Mexico wall demands eased as spending talks advance

U.S. President Donald Trump stepped back Monday from demanding a down payment for his border wall in must-pass spending legislation, potentially removing a major obstacle to a bipartisan deal just days ahead of a government shutdown deadline.

"I support additional border security funding", said Senator Lindsey Graham, a critic of Mr Trump who dined with the president on Monday at the White House. "In case anyone has any questions, the wall's going to get built, and it's going to stop drugs and a lot of people from coming in that shouldn't be here".

Top Senate Democrat Chuck Schumer said Republican negotiators were following the lead of Mr Trump, who signalled on Monday evening that he would not insist on one billion dollar-worth (£800 million) of wall funding now as an addition to the one trillion dollar-plus (£800 billion) spending bill.

"The wall is going to get built", he said at the White House on Tuesday.

Following the Post and AP reports, Trump called the outlets "fake media" and promised that his "position on the WALL" has not changed. "I think it's become symbolic of better border security".

Although Republicans control both the House and the Senate, "most bills, including spending bills, take 60 votes in the Senate", Mulvaney noted, which means the 52 Senate Republicans would need eight Democrats to join them in passing a bill to fund the government through September. More electronic surveillance is a good bet, as is extension of the fence already built along 650 miles of border. "He wants it done as soon as we can do it", Spicer said. However, Limbaugh warned that if Trump forgoes his plan to risk a government shutdown for his proposed border wall, then Democrats "will have just learned that this threat works on Trump too, not just all the other Republicans".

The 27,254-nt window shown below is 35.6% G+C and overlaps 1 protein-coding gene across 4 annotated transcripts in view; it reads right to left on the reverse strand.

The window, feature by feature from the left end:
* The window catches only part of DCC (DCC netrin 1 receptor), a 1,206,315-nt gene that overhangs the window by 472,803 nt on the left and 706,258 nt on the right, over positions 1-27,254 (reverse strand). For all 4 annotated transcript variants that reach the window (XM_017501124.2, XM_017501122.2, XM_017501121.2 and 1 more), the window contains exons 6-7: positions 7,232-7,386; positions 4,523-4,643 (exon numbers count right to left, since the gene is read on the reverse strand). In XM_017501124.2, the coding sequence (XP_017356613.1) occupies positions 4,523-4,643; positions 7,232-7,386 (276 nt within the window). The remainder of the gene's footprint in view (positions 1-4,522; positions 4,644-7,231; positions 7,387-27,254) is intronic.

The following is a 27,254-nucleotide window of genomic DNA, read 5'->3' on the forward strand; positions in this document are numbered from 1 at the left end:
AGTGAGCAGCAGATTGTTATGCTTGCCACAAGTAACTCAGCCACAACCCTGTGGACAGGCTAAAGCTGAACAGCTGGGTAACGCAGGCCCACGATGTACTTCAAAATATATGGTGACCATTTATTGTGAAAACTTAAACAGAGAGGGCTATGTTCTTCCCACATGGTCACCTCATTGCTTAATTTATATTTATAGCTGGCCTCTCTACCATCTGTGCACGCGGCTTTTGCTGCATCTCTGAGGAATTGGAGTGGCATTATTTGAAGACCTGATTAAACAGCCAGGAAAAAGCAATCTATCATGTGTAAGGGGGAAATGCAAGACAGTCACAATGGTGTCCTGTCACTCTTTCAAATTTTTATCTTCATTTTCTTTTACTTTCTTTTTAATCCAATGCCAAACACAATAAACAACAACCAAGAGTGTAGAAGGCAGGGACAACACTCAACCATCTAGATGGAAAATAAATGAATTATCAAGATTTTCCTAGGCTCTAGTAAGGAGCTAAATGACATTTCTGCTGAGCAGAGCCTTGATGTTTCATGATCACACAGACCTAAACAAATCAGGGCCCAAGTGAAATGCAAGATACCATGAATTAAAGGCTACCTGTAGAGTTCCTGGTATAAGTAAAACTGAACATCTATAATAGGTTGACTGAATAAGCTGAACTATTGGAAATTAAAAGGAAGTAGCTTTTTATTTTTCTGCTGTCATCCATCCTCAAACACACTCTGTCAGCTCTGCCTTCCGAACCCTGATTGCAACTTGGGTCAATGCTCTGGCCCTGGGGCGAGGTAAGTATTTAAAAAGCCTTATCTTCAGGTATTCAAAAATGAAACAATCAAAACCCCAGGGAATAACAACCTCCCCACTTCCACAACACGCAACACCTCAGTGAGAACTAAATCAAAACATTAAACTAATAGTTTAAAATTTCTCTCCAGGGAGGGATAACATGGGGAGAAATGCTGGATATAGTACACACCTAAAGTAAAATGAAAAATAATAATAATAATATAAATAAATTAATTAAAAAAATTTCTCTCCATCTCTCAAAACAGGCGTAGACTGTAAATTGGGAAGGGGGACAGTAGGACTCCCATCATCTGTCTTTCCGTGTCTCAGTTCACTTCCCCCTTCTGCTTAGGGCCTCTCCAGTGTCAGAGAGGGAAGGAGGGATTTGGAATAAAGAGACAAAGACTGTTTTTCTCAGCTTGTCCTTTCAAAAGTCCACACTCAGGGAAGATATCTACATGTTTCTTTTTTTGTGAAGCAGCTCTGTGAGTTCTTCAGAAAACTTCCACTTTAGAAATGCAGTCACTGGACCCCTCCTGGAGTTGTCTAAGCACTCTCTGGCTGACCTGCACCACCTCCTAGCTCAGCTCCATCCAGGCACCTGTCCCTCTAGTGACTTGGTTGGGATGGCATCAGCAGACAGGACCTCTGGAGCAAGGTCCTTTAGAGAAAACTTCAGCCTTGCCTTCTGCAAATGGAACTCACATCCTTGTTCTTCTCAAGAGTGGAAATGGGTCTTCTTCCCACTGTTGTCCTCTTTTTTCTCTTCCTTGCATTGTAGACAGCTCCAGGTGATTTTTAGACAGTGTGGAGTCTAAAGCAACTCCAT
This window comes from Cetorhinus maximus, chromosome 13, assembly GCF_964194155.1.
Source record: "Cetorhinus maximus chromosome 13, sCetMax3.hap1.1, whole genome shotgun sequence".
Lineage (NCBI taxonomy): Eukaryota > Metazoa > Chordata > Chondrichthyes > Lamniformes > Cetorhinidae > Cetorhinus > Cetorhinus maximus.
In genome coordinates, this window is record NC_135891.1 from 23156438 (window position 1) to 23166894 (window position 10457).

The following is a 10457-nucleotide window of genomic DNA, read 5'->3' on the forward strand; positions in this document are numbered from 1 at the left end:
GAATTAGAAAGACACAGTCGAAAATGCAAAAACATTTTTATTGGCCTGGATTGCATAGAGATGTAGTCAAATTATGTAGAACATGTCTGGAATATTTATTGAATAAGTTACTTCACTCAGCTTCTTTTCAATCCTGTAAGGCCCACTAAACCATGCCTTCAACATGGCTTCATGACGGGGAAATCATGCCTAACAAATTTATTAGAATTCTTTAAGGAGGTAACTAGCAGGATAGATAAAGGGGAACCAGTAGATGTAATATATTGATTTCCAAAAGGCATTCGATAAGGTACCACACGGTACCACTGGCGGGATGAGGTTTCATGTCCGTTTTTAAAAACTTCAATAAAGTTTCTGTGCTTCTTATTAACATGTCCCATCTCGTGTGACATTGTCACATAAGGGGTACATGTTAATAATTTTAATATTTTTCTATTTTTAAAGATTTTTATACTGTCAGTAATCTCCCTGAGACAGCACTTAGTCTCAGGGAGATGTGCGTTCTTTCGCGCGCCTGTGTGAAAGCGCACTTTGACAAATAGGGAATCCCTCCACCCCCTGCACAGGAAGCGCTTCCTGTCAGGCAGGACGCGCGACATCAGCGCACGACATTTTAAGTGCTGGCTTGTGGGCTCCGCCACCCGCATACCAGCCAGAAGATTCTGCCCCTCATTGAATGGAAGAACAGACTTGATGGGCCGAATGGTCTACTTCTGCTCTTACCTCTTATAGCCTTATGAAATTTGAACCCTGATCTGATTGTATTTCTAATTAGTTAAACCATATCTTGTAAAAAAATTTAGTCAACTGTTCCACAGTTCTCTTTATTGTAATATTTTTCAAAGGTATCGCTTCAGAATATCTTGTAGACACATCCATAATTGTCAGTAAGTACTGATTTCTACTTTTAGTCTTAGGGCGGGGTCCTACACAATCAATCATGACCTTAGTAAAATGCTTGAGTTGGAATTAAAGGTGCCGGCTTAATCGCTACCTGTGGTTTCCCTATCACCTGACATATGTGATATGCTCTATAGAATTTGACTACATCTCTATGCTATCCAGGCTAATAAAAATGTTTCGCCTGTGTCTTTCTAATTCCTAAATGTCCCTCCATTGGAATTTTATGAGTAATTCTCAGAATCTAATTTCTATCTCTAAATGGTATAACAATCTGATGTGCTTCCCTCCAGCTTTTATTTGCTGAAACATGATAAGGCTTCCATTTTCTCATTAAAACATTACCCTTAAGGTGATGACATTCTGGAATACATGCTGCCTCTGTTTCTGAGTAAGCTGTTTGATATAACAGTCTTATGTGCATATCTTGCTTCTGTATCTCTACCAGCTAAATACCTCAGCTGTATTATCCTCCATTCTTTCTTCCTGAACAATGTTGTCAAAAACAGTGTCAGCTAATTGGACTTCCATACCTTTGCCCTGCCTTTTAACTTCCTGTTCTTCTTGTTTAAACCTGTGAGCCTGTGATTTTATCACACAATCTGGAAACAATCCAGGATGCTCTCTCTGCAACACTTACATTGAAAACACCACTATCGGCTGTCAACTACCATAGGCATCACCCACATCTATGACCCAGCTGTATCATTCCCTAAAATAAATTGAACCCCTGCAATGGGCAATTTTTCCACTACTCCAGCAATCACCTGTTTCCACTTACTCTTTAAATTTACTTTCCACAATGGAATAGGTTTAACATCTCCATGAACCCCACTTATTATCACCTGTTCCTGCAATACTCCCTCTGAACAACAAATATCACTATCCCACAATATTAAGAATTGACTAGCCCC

"Eight years from now (assuming Trump is re-elected in 2020), the next president will have that wall in place to make sure that (illegal immigration) doesn't continue". He said the wall is going to get built and his administration is setting record numbers in terms of stopping people and drugs from coming in the United States which has gone down by 73-74 percent.

Yet the president was adamant that his concession on the spending bill did not signal that he was any less committed to building the wall, a signature campaign promise.

White House chief of staff Reince Priebus said Mr Trump's "willingness to compromise on wall funding is a surprise to Democrats".

The border wall was one of Trump's signature election pledges previous year, with the Republican touting it as best way to stop illegal immigrants and drugs from coming into the country.

By using it to threaten a government shutdown, Trump is heightening the wall between himself and his won congressional majority.

  • Zachary Reyes